Eldest daughter of Erskine Childers

Ruth Ellen Moller: July 3rd, 1927 - February 25th, 2014

Ruth Moller, eldest child of Erskine Childers, fourth President of Ireland, who has died aged 87 after a long illness, had a colourful, international, well-connected life strikingly at odds with her bourgeois upbringing in Dublin's Rathgar.

Born apparently to a life of privilege (her mother, Ruth Dow, was an American heiress, her Childers grandfather the famous Irish patriot), her early life, spent in Paris where her father earned a precarious living as a travel agent for an increasingly troubled US hotelier, was in fact impecunious.

There followed a quieter period back in Dublin, with schooling at Newtown School in Waterford.

In Vogue
From 1946 in London Moller worked on Vogue magazine, whose editor, Madge Garland, advised Childers in a letter that "it doesn't matter that you aren't trained . . . what does matter is where you want to go".

That road took her back to Paris in the late 1940s, where, in letters home to Dublin, she described, horrified, the post-war devastation “It is horrible, with rubble everywhere, people hungry, it’s like another world”.


The early death of her mother in 1950 brought Moller home to look after her family's household, then a magnet for visiting stars of stage, screen and literature, including the later UK poet laureate, John Betjeman, with whom she formed a close and long-lasting friendship, the film director John Huston, and Brendan Behan.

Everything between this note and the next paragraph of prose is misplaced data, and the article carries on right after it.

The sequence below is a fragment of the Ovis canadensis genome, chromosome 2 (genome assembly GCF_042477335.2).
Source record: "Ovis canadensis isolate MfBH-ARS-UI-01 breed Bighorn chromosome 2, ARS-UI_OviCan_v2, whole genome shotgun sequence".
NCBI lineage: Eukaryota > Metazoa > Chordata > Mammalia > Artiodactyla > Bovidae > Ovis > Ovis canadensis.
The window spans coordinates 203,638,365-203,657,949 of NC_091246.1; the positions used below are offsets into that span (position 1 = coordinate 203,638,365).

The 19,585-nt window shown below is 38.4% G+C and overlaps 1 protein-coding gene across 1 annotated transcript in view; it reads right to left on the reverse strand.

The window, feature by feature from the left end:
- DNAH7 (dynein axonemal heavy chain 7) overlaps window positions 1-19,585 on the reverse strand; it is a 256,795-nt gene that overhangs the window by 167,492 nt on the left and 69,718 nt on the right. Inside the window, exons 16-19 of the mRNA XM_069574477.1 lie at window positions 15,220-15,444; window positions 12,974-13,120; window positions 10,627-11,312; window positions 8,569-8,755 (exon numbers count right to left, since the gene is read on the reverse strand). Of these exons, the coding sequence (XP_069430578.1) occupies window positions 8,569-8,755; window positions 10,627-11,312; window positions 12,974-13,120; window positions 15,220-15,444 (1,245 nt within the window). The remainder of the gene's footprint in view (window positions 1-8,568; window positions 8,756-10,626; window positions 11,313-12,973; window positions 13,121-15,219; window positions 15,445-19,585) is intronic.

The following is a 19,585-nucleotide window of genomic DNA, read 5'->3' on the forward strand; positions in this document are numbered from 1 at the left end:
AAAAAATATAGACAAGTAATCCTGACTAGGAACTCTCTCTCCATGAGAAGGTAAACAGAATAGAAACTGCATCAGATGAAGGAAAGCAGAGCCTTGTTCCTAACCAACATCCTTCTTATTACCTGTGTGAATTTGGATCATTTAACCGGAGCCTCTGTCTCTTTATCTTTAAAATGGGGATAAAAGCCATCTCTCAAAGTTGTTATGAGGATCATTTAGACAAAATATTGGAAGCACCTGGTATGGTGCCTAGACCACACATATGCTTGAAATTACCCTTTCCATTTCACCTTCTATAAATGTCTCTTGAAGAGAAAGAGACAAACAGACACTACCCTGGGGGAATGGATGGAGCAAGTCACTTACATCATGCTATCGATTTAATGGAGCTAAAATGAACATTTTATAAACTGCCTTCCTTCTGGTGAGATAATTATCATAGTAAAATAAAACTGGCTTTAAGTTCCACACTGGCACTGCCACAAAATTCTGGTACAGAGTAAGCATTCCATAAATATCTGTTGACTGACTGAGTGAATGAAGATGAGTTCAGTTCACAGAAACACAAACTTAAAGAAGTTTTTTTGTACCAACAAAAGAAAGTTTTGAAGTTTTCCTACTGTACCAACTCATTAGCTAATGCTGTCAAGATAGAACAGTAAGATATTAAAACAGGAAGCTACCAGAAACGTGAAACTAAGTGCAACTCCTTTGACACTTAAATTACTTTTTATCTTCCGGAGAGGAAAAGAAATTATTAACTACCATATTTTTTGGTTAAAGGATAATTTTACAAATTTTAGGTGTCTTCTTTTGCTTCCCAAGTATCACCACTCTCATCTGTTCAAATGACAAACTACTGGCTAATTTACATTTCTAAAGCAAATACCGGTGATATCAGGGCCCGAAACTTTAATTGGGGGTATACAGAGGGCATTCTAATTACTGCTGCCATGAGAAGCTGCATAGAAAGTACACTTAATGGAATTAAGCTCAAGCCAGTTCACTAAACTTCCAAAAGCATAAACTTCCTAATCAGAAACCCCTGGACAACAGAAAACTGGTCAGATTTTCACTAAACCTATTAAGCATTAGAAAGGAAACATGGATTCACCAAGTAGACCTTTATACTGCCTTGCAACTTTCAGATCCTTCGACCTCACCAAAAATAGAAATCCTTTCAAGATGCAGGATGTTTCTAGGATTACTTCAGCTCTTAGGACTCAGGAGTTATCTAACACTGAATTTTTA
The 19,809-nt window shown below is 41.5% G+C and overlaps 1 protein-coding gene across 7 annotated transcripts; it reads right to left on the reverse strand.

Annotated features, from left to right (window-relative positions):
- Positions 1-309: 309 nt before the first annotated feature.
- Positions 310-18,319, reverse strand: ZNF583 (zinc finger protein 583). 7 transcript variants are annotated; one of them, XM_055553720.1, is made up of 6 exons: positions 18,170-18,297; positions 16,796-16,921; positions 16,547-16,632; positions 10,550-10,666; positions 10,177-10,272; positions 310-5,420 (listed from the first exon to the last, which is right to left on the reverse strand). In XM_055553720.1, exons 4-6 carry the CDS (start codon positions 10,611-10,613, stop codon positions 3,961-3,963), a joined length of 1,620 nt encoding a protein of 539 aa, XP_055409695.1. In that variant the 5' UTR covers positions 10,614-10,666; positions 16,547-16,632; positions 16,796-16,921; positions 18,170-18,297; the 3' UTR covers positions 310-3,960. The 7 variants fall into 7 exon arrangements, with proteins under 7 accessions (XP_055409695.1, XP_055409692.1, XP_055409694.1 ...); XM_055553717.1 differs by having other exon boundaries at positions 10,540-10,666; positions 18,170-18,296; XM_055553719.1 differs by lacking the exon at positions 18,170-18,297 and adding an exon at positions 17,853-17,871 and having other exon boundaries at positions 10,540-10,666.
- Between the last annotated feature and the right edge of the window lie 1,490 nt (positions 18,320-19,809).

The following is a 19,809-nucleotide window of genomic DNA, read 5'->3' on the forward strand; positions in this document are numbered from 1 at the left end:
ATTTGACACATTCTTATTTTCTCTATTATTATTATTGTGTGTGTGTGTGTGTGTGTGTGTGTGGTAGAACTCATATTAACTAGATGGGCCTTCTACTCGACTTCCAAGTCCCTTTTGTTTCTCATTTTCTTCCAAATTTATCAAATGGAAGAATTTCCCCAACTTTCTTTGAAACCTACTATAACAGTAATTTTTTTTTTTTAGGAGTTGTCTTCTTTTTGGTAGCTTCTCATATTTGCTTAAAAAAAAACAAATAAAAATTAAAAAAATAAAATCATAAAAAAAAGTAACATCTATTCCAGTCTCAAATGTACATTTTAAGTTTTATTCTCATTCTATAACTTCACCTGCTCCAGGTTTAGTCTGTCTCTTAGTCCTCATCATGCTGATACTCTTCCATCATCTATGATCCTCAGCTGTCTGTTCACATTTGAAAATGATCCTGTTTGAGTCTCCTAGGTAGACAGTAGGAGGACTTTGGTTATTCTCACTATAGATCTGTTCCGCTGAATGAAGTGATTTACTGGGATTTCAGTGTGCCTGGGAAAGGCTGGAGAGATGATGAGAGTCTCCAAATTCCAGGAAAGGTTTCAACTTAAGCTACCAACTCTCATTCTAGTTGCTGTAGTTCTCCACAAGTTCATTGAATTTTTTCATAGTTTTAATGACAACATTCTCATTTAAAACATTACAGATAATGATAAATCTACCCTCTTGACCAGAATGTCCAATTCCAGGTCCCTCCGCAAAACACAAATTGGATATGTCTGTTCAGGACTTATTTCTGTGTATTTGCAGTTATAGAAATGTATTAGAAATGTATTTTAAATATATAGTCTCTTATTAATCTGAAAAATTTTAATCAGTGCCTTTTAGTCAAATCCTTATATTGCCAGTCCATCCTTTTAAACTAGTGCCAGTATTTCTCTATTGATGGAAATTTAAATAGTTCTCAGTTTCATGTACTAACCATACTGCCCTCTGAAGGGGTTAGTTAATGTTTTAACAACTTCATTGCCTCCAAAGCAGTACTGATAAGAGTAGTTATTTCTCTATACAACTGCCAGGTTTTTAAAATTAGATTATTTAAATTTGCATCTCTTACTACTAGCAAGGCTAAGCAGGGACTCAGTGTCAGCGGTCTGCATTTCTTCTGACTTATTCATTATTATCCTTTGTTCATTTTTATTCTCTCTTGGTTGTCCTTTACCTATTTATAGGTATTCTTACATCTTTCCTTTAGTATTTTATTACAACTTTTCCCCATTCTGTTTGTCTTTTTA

While studying at Trinity College, Dublin, she met, and in 1952 married, Roy Moller, who after graduation was involved in the printing trade prior to his early and sudden death in 1969.

There followed a difficult period in London caring for her four children with odd jobs, including cooking for senior editorial staff on the Daily Telegraph . But she preserved both style and a generosity born of early visits to the slums of Dublin with her mother, a volunteer social worker. She also enjoyed the support, surviving correspondence indicates, of a wide circle of friends, including Betjeman, the historian Brian Inglis, and the family of Yehudi Menuhin.

'Dramatic potential'
Moller wrote a play based on her grandfather's life which the playwright John Mortimer described as "full of dramatic potential". A plan, with the actor Edward Fox, to turn it into a film unfortunately came to nought.

Moller’s later years were spent living quietly in the Dublin suburb of Raheny. She is survived by her daughters Julie and Belinda, a son, Daragh, Belinda’s husband, the writer Roddy Doyle, and grandchildren. Her eldest son, Nicholas, predeceased her.